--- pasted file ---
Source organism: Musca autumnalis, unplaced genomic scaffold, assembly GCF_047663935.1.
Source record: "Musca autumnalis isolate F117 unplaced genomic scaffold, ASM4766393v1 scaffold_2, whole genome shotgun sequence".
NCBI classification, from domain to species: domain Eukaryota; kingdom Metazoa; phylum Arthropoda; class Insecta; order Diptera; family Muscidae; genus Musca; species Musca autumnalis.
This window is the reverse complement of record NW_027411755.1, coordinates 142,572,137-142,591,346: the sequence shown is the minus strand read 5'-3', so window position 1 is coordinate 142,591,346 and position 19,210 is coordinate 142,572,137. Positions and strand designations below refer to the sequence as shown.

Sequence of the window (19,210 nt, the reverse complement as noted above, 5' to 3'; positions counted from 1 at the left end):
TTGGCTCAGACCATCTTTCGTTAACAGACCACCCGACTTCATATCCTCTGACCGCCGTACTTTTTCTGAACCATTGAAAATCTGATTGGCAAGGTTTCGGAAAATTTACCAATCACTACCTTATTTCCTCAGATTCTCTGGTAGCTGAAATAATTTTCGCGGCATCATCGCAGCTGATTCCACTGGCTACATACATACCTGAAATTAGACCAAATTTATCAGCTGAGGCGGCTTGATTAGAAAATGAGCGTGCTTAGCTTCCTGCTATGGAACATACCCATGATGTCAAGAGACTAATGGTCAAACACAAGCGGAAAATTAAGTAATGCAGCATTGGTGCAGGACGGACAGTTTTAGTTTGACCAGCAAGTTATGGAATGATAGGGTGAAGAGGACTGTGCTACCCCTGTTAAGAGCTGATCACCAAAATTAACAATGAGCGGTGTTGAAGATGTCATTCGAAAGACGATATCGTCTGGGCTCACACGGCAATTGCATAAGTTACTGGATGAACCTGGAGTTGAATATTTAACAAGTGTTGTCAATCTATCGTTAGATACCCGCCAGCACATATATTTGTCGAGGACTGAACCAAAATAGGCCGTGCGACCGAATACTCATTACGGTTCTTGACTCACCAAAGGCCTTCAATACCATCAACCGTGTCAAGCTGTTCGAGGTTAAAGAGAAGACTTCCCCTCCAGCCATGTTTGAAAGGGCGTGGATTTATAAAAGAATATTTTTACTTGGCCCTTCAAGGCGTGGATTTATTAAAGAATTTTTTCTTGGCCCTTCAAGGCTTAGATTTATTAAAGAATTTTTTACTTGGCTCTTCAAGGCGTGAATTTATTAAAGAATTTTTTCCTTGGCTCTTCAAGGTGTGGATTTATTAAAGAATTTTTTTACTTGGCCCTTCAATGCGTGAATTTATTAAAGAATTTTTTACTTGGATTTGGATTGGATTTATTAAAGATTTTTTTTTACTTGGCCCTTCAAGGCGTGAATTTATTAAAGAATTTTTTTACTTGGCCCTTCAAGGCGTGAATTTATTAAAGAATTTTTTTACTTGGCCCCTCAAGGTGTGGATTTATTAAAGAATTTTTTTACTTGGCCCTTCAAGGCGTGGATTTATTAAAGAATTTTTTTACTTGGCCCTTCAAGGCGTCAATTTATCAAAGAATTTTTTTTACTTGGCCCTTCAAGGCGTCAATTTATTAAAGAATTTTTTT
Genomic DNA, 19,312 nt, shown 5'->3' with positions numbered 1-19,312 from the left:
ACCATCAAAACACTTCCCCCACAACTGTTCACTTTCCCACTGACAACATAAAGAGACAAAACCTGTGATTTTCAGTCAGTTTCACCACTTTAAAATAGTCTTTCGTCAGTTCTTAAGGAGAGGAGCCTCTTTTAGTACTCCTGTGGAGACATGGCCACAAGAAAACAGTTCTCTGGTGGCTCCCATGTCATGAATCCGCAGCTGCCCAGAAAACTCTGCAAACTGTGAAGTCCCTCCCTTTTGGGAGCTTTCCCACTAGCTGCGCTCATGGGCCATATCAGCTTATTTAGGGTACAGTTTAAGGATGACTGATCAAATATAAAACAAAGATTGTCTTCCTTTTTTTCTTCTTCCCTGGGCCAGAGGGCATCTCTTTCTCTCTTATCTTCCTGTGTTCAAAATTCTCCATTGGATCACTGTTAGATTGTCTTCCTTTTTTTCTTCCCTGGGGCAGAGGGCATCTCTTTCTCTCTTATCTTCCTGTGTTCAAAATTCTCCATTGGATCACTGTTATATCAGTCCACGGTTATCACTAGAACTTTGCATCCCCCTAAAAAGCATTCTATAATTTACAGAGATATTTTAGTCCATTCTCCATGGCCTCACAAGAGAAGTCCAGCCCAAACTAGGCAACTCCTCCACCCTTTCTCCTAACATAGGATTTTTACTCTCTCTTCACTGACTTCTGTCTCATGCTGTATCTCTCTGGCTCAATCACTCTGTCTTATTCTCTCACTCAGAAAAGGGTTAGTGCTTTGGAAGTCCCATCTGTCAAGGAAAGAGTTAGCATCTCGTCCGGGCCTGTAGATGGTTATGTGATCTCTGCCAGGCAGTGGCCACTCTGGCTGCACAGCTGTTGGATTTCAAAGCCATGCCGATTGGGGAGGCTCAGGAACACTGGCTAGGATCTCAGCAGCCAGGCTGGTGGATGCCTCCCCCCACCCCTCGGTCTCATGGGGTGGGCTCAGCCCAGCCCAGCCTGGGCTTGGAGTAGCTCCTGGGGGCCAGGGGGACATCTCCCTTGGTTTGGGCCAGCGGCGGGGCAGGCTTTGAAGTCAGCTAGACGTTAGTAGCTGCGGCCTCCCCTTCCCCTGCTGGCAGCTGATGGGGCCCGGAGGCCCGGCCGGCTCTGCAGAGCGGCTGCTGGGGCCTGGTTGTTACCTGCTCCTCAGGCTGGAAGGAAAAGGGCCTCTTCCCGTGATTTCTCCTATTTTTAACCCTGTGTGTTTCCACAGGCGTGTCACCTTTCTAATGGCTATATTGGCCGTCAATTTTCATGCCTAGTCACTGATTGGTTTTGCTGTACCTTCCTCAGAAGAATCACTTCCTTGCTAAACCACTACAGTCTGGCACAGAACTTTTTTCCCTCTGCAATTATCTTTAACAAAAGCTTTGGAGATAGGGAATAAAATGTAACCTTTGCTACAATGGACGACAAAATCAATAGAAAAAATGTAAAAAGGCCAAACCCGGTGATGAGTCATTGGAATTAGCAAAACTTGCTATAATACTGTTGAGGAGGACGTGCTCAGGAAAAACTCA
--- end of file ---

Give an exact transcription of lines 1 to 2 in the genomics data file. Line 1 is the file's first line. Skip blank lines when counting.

Source organism: Musca autumnalis, unplaced genomic scaffold, assembly GCF_047663935.1.
Source record: "Musca autumnalis isolate F117 unplaced genomic scaffold, ASM4766393v1 scaffold_2, whole genome shotgun sequence".